By Michael Sobota 

This is the first in a series of review from GDFF2015; stay tuned for more of Michael’s reviews and let us know what you think of the films via Facebook or Twitter – @thewalleye, #GDFF2015.Today at SilverCity Thunder Bay, Cineplex Entertainment’s Front Row Centre Events kicked off the sixth annual Great Digital Film Festival. Running for a full week, there will be multiple screenings of 16 films.  There are daytime matinees as well as evening showtimes. All tickets are $6.99 per film and, if you purchase more than one different title, the price drops.The list of titles is drawn from relatively recent science fiction, fantasy and thriller movies. All five of the X Men films are being shown, as well as Alien and its sequel Aliens. The stated intent of the digital festival is “to bring back to the big screen some of the greatest films of the last half century.” New digital prints are being shown with clean, clear images and good sound.

Dick Tracy (1990) — Screening is a specially restored version for the 25th anniversary of the film. Directed and starring Warren Beatty in the title role, it features some of the biggest Hollywood names from that era: Madonna (as Breathless Mahoney), Al Pacino (as Big Boy Caprice), Dustin Hoffman (as Mumbles) and Mandy Patinkin (as 88 Keys). Why are Madona and Patinkin in this comic book based movie? Because, believe it or not, there  are songs written by Stephen Sondheim, with a great duet sung by them together.  Even though I saw the original, I had completely forgotten this.

Dick Tracy is an American comic book character that also ran as a cartoon-strip syndicated in numerous daily newspapers. It ran from 1931 continuously until 1977. This is, basically, an older- folks cartoon strip and I doubt there is anyone under 25 who would even remember who the character was. Well, he was a cop – a police detective – and not a super-hero. The closest thing he had to a “super-power” was a two-way wrist radio. A wrist watch that was sort of a walkie-talkie. Dick Tracey epitomized all that was good and manly. He continuously engaged a whole series of urban cartoon mafia-type villains.

The movie remains true to the comic-book colour palette: reds, blues, greens and yellows. It is bright, flashy and silly. The characters are all larger than life (and all of these good actors chew-up the scenery with mad delight). The plot is simplistic and forgettable; this is a movie triumph of visuals over narrative. It was fun to re-visit on the big screen.

Dick Tracy screens again on Sunday, February 1 at 7:20 pm.

Blade Runner (originally released in 1982, this is Ridley Scott’s revised and restored Directors’ Cut from 2007).  The principal difference in this version and the original is the elimination of a narrative voice over, spoken by Harrison Ford as the main character, Deckard. Based on Philip K. Dick’s novel Do Andriods Dream of Electric Sheep?, Scott set the film in 2019 – and created a stunning visual fantasy of what a realistic, believable Los Angeles might look like 35 years into the future.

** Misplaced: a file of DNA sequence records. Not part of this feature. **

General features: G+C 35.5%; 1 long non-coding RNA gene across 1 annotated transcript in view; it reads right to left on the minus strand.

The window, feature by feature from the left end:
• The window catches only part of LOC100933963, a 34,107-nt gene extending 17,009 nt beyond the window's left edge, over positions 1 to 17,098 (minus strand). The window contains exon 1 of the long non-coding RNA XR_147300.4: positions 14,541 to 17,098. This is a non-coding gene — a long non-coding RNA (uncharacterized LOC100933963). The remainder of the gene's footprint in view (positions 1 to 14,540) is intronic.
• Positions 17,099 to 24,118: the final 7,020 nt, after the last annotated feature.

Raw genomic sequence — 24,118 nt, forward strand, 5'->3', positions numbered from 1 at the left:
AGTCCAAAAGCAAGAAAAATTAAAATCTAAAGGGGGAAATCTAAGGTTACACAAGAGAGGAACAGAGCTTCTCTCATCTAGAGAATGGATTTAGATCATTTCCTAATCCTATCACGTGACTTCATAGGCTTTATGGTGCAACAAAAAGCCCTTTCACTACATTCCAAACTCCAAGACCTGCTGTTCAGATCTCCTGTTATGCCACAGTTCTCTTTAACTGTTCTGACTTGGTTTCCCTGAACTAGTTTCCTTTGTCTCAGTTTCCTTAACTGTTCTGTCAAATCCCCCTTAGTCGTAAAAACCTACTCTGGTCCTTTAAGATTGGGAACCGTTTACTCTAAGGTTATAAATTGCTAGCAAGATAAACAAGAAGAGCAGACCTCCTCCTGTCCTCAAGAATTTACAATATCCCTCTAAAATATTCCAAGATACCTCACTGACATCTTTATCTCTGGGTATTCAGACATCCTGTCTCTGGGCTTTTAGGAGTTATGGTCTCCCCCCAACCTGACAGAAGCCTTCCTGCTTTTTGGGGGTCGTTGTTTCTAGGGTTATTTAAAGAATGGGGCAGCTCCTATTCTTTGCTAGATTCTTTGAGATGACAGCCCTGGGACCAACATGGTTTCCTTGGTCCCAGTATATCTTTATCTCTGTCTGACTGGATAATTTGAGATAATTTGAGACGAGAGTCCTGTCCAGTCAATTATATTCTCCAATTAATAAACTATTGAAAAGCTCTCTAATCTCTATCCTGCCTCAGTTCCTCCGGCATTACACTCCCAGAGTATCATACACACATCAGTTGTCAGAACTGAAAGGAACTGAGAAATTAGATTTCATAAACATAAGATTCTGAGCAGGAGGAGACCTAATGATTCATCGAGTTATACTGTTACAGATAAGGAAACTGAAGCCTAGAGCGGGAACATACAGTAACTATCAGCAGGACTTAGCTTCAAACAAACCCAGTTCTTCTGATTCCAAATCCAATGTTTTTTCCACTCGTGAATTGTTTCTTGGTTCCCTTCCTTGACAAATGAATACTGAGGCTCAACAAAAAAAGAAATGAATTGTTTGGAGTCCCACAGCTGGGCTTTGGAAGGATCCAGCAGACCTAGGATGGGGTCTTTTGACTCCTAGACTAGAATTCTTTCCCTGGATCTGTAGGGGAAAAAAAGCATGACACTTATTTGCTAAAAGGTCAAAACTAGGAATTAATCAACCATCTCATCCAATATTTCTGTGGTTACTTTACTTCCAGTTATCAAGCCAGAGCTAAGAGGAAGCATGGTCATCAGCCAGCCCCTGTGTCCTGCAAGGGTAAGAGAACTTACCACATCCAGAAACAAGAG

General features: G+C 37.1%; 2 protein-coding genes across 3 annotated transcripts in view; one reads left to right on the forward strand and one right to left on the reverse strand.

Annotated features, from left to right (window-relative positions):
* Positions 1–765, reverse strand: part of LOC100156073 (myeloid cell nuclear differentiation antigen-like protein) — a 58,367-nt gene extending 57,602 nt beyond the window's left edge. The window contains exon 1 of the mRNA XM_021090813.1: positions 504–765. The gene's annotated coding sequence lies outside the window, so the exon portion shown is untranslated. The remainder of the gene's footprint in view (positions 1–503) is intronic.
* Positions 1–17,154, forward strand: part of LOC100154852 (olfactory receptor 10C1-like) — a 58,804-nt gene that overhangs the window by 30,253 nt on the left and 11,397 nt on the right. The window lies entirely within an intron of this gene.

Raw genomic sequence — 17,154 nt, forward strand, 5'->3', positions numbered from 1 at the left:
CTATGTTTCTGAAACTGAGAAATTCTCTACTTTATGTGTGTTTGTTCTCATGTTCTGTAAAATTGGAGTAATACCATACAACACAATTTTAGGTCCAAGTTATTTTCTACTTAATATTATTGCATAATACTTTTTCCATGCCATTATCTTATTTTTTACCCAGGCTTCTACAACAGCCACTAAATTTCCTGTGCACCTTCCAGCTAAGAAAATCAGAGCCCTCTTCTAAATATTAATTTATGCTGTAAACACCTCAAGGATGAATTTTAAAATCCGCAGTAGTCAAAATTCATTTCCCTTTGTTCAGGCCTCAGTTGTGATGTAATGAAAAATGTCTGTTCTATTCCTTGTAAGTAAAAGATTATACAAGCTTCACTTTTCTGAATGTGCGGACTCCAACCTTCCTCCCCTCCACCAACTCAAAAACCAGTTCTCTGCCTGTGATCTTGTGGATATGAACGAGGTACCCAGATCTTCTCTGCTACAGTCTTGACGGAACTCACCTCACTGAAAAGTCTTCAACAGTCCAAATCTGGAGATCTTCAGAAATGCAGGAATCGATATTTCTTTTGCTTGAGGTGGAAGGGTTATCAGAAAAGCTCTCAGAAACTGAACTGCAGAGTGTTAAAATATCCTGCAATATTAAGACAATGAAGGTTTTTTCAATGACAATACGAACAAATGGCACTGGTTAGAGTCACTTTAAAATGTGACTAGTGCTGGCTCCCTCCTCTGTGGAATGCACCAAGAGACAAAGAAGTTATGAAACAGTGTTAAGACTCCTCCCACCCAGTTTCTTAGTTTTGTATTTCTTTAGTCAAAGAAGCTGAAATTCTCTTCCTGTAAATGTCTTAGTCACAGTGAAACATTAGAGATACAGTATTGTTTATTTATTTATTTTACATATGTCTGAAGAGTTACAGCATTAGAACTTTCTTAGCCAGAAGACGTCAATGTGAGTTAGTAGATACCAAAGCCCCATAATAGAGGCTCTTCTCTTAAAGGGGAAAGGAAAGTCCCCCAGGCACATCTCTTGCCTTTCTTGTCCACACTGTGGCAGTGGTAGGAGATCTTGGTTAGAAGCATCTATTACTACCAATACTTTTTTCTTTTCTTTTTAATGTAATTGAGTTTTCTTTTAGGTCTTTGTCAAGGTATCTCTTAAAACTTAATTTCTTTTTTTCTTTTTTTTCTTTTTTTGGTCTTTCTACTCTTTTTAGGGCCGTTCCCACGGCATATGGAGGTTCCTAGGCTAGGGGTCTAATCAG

The story involves Deckard, a Blade Runner (cop) who hunts down human replicants created by a creepy, smooth techno-scientist (Joe Turkell).  He has to capture and kill four replicants (Rutgeur Hauer, Daryll Hannah, Joanna Cassidy and Brion James).  There is a fifth replicant (Sean Young) who provides the love interest for Deckard, so he doesn’t have to kill her.The movie is gorgeous to look at and has an appropriate, moody synthesized score by Vangellis. It has a creaky plot with holes in it, but a climactic fight between Ford’s and Rutgeur’s characters that retains both tension and nobility. The low point in Scott’s approach to this material is that that all of the female replicants die horrific, bloody, slow-motion pornographic deaths. Male ones merely fade away.Blade Runner screens again on Sunday, February 1 at 3:15 and Tuesday, February 3 at 9:45 pm.

There is a detailed brochure with all the titles, descriptions and screening times available onsite at the theatre or check out the website. The festival runs until February 5 with a lineup that includes:
  • An all-day screening of the X-Men franchise: X-Men: Days of Future Past (2014), X-Men: First Class (2011), X-Men: The Last Stand (2006), X2: X-Men United (2003), X-Men (2000);
  • 25th anniversary screenings of Darkman (1990) and Dick Tracy (1990);
  • Blade Runner: The Final Cut (2007);
  • Kill Bill Vol 1 (2003) and Kill Bill Vol 2 (2004);
  • Alien (1979);
  • Aliens (1986);
  • Hellboy (2004);
  • Pan’s Labyrinth (2006);
  • The Monster Squad (1987);
  • The Rocketeer (1991).